In 2010, a disturbing report made its entry into an already upsetting news cycle. Members of a U.S. Army brigade, assembled into a self-proclaimed “kill team,” had indiscriminately targeted civilians in southern Afghanistan. As trophies for their deeds, the soldiers collected fingers, leg bones, and skulls from their victims. Photos taken by the soldiers posing next to dead bodies came to light, along with the fact that the main instigator kept tally of each victim by having skulls tattooed on his calf.
Such news reports, a sadly recurring feature of contemporary life, trace a predictable arc. The initial horror quickly subsides in the face of official reassurances and the unrelenting tide of other news. Should the public seek to draw lasting political conclusions from such horrors, it will be predictably reminded that there is only one: that an atavistic darkness has lurked in the hearts of man since the emergence of the species.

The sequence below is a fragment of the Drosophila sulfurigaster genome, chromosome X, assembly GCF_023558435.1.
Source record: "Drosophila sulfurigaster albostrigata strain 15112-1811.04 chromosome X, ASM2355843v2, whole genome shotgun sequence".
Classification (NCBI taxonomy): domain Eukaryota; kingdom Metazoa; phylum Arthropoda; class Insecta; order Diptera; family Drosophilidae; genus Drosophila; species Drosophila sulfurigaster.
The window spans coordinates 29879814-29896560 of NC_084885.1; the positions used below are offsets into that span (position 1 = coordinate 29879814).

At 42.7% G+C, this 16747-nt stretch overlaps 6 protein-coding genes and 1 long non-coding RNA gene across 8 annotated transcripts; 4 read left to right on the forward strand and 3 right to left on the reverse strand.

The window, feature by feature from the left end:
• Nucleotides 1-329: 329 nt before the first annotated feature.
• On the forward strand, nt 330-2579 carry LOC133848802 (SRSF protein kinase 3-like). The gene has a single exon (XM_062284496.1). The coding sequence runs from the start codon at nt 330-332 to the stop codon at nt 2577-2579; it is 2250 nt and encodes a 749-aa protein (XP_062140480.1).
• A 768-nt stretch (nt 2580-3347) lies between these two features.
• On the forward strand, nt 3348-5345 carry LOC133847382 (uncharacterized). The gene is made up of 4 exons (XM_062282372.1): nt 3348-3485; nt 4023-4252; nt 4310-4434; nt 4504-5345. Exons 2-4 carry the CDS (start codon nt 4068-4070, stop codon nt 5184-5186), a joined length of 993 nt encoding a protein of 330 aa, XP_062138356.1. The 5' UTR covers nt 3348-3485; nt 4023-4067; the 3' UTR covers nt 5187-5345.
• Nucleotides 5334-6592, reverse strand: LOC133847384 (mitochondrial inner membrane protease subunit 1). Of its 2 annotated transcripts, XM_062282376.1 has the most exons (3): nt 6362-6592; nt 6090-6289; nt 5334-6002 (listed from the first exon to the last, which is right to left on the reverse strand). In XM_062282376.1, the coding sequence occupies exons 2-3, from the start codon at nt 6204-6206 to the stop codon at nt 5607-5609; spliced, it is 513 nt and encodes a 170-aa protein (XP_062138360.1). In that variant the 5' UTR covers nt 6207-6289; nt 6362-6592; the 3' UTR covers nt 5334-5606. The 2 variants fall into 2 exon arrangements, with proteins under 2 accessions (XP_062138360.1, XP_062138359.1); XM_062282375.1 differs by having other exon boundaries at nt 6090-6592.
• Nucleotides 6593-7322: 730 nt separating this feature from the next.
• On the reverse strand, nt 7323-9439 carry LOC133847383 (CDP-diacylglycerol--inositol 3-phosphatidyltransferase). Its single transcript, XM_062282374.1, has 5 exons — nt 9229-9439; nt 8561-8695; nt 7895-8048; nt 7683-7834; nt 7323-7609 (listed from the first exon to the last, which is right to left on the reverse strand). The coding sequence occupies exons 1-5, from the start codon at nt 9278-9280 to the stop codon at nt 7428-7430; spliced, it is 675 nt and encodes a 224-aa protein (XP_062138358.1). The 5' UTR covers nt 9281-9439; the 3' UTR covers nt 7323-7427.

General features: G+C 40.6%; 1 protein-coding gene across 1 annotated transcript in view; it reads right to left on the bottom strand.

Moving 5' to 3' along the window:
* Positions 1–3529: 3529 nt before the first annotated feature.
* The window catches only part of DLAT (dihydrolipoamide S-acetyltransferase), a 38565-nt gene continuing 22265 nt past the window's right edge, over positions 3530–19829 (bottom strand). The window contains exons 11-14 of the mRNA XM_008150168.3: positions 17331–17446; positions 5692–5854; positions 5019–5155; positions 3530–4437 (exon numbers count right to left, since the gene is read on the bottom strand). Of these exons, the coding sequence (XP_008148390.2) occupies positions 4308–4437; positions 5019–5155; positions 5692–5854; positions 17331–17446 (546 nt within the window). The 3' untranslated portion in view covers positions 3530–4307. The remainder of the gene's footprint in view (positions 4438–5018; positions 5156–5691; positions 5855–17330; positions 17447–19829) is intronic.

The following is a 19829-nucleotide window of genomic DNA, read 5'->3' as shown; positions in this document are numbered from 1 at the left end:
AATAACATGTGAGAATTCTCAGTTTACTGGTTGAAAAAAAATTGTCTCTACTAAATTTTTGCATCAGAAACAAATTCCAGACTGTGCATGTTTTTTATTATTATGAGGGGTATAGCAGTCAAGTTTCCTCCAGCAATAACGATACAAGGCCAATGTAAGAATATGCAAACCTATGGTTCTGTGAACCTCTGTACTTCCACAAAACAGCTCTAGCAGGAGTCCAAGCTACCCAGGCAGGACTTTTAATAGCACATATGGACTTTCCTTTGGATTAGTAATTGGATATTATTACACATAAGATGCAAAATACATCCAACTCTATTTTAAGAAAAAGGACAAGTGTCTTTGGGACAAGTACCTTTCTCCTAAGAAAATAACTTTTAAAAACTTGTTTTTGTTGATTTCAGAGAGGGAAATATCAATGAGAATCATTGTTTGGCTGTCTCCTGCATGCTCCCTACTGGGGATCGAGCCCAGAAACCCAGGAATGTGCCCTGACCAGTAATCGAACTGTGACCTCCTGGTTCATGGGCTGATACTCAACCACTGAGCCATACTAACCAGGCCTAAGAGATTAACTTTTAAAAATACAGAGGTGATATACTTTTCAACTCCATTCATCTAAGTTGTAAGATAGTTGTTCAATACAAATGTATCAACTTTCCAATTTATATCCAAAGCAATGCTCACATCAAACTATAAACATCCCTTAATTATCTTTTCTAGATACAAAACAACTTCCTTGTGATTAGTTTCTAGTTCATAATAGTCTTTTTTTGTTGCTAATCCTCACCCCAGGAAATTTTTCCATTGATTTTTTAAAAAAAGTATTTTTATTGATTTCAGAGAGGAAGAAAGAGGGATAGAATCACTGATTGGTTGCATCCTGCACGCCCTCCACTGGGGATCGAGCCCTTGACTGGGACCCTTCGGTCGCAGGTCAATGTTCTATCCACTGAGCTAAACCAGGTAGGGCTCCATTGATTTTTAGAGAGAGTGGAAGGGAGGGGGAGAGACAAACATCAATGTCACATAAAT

Even a cursory reflection on the available facts, however, shows that such atrocities are not aberrations committed in a political vacuum. Calvin Gibbs, the main instigator of the kill team in Afghanistan, bragged about having done the same things during the occupation of Iraq. But collecting the remains of the enemy was also widely practiced by American soldiers during the Vietnam War. And when Gibbs referred to the victims of his grisly deeds as “dirty savages,” he was, consciously or not, tapping into an entrenched history of conquest and occupation.
The horrors of the past live in the horrors of the present, and a responsible engagement with the latter requires an understanding of the former. But if a sense of historical continuity is indispensible in dealing with contemporary problems, it would also be incorrect to paint such continuities with too broad a brush. War and violence have been with us for a long time. But the political and economic parameters through which they are produced and reproduced today are part of a historical epoch of which the present
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